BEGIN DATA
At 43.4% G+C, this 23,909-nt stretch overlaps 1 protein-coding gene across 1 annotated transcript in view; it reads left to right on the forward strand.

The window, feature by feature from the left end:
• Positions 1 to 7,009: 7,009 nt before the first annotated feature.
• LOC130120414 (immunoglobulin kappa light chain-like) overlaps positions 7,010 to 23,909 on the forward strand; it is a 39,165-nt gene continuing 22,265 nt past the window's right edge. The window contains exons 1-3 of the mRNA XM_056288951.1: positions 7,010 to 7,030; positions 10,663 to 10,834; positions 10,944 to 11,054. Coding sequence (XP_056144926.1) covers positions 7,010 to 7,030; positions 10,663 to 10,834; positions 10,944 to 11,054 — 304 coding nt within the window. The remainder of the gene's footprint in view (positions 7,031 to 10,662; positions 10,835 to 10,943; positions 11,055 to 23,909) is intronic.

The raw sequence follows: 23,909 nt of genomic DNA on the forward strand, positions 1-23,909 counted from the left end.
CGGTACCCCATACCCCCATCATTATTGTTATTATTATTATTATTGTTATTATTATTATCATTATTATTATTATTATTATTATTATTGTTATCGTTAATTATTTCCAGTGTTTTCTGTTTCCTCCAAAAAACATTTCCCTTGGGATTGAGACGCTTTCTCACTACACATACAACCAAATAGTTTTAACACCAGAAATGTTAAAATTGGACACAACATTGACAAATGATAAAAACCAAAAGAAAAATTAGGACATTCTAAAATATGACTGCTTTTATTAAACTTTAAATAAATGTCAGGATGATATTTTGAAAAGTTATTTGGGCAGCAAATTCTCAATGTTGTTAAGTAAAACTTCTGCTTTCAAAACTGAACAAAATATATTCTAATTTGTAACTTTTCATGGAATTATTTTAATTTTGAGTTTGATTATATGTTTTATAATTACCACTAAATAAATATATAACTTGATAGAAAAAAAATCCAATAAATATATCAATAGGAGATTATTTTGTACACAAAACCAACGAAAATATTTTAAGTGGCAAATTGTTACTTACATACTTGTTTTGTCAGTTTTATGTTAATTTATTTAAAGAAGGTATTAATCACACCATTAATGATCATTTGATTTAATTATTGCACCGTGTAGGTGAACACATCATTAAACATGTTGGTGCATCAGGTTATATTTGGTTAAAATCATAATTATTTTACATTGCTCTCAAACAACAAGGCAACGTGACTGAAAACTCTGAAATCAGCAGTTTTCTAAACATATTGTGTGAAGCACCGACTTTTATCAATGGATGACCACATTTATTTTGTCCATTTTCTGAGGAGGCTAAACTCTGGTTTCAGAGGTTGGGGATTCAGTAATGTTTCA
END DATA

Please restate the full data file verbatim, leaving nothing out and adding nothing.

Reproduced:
At 43.4% G+C, this 23,909-nt stretch overlaps 1 protein-coding gene across 1 annotated transcript in view; it reads left to right on the forward strand.

The window, feature by feature from the left end:
• Positions 1 to 7,009: 7,009 nt before the first annotated feature.
• LOC130120414 (immunoglobulin kappa light chain-like) overlaps positions 7,010 to 23,909 on the forward strand; it is a 39,165-nt gene continuing 22,265 nt past the window's right edge. The window contains exons 1-3 of the mRNA XM_056288951.1: positions 7,010 to 7,030; positions 10,663 to 10,834; positions 10,944 to 11,054. Coding sequence (XP_056144926.1) covers positions 7,010 to 7,030; positions 10,663 to 10,834; positions 10,944 to 11,054 — 304 coding nt within the window. The remainder of the gene's footprint in view (positions 7,031 to 10,662; positions 10,835 to 10,943; positions 11,055 to 23,909) is intronic.

The raw sequence follows: 23,909 nt of genomic DNA on the forward strand, positions 1-23,909 counted from the left end.
CGGTACCCCATACCCCCATCATTATTGTTATTATTATTATTATTGTTATTATTATTATCATTATTATTATTATTATTATTATTATTGTTATCGTTAATTATTTCCAGTGTTTTCTGTTTCCTCCAAAAAACATTTCCCTTGGGATTGAGACGCTTTCTCACTACACATACAACCAAATAGTTTTAACACCAGAAATGTTAAAATTGGACACAACATTGACAAATGATAAAAACCAAAAGAAAAATTAGGACATTCTAAAATATGACTGCTTTTATTAAACTTTAAATAAATGTCAGGATGATATTTTGAAAAGTTATTTGGGCAGCAAATTCTCAATGTTGTTAAGTAAAACTTCTGCTTTCAAAACTGAACAAAATATATTCTAATTTGTAACTTTTCATGGAATTATTTTAATTTTGAGTTTGATTATATGTTTTATAATTACCACTAAATAAATATATAACTTGATAGAAAAAAAATCCAATAAATATATCAATAGGAGATTATTTTGTACACAAAACCAACGAAAATATTTTAAGTGGCAAATTGTTACTTACATACTTGTTTTGTCAGTTTTATGTTAATTTATTTAAAGAAGGTATTAATCACACCATTAATGATCATTTGATTTAATTATTGCACCGTGTAGGTGAACACATCATTAAACATGTTGGTGCATCAGGTTATATTTGGTTAAAATCATAATTATTTTACATTGCTCTCAAACAACAAGGCAACGTGACTGAAAACTCTGAAATCAGCAGTTTTCTAAACATATTGTGTGAAGCACCGACTTTTATCAATGGATGACCACATTTATTTTGTCCATTTTCTGAGGAGGCTAAACTCTGGTTTCAGAGGTTGGGGATTCAGTAATGTTTCA